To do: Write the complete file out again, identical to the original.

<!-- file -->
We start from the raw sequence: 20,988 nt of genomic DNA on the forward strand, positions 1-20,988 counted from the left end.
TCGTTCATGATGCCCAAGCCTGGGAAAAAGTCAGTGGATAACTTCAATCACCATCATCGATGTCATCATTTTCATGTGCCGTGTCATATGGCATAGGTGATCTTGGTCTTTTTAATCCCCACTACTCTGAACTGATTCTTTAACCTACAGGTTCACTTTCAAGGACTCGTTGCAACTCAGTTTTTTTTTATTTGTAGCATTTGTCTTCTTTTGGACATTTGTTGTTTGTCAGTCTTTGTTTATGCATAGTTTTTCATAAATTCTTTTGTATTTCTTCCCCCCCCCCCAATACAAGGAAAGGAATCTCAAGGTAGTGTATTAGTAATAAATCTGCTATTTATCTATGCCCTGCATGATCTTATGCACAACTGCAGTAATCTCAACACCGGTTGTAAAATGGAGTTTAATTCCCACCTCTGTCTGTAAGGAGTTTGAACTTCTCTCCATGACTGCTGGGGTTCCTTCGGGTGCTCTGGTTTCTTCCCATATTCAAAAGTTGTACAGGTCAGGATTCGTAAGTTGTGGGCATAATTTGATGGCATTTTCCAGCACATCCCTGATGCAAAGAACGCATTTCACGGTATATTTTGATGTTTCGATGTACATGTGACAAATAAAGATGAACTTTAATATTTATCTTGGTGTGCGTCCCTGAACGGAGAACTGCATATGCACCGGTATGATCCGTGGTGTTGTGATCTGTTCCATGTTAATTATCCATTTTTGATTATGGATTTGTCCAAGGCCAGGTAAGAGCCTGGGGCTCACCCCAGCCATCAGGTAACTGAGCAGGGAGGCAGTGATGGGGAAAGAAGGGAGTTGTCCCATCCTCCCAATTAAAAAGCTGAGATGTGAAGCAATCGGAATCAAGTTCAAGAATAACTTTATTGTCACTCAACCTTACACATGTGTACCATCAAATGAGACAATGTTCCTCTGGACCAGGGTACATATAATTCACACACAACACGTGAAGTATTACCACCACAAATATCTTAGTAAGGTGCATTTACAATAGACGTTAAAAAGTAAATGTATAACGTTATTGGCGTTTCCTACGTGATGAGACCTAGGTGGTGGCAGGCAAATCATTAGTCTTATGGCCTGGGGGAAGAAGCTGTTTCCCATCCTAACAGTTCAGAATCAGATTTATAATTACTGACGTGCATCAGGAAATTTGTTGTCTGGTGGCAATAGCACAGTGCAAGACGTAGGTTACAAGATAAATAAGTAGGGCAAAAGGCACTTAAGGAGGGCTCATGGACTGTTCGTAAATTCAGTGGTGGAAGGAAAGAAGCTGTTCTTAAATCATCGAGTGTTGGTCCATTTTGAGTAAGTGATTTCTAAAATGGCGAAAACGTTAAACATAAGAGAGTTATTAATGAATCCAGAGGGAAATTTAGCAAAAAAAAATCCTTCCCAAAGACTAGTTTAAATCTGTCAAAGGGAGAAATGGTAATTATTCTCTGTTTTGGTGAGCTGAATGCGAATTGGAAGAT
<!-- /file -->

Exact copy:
We start from the raw sequence: 20,988 nt of genomic DNA on the forward strand, positions 1-20,988 counted from the left end.
TCGTTCATGATGCCCAAGCCTGGGAAAAAGTCAGTGGATAACTTCAATCACCATCATCGATGTCATCATTTTCATGTGCCGTGTCATATGGCATAGGTGATCTTGGTCTTTTTAATCCCCACTACTCTGAACTGATTCTTTAACCTACAGGTTCACTTTCAAGGACTCGTTGCAACTCAGTTTTTTTTTATTTGTAGCATTTGTCTTCTTTTGGACATTTGTTGTTTGTCAGTCTTTGTTTATGCATAGTTTTTCATAAATTCTTTTGTATTTCTTCCCCCCCCCCCAATACAAGGAAAGGAATCTCAAGGTAGTGTATTAGTAATAAATCTGCTATTTATCTATGCCCTGCATGATCTTATGCACAACTGCAGTAATCTCAACACCGGTTGTAAAATGGAGTTTAATTCCCACCTCTGTCTGTAAGGAGTTTGAACTTCTCTCCATGACTGCTGGGGTTCCTTCGGGTGCTCTGGTTTCTTCCCATATTCAAAAGTTGTACAGGTCAGGATTCGTAAGTTGTGGGCATAATTTGATGGCATTTTCCAGCACATCCCTGATGCAAAGAACGCATTTCACGGTATATTTTGATGTTTCGATGTACATGTGACAAATAAAGATGAACTTTAATATTTATCTTGGTGTGCGTCCCTGAACGGAGAACTGCATATGCACCGGTATGATCCGTGGTGTTGTGATCTGTTCCATGTTAATTATCCATTTTTGATTATGGATTTGTCCAAGGCCAGGTAAGAGCCTGGGGCTCACCCCAGCCATCAGGTAACTGAGCAGGGAGGCAGTGATGGGGAAAGAAGGGAGTTGTCCCATCCTCCCAATTAAAAAGCTGAGATGTGAAGCAATCGGAATCAAGTTCAAGAATAACTTTATTGTCACTCAACCTTACACATGTGTACCATCAAATGAGACAATGTTCCTCTGGACCAGGGTACATATAATTCACACACAACACGTGAAGTATTACCACCACAAATATCTTAGTAAGGTGCATTTACAATAGACGTTAAAAAGTAAATGTATAACGTTATTGGCGTTTCCTACGTGATGAGACCTAGGTGGTGGCAGGCAAATCATTAGTCTTATGGCCTGGGGGAAGAAGCTGTTTCCCATCCTAACAGTTCAGAATCAGATTTATAATTACTGACGTGCATCAGGAAATTTGTTGTCTGGTGGCAATAGCACAGTGCAAGACGTAGGTTACAAGATAAATAAGTAGGGCAAAAGGCACTTAAGGAGGGCTCATGGACTGTTCGTAAATTCAGTGGTGGAAGGAAAGAAGCTGTTCTTAAATCATCGAGTGTTGGTCCATTTTGAGTAAGTGATTTCTAAAATGGCGAAAACGTTAAACATAAGAGAGTTATTAATGAATCCAGAGGGAAATTTAGCAAAAAAAAATCCTTCCCAAAGACTAGTTTAAATCTGTCAAAGGGAGAAATGGTAATTATTCTCTGTTTTGGTGAGCTGAATGCGAATTGGAAGAT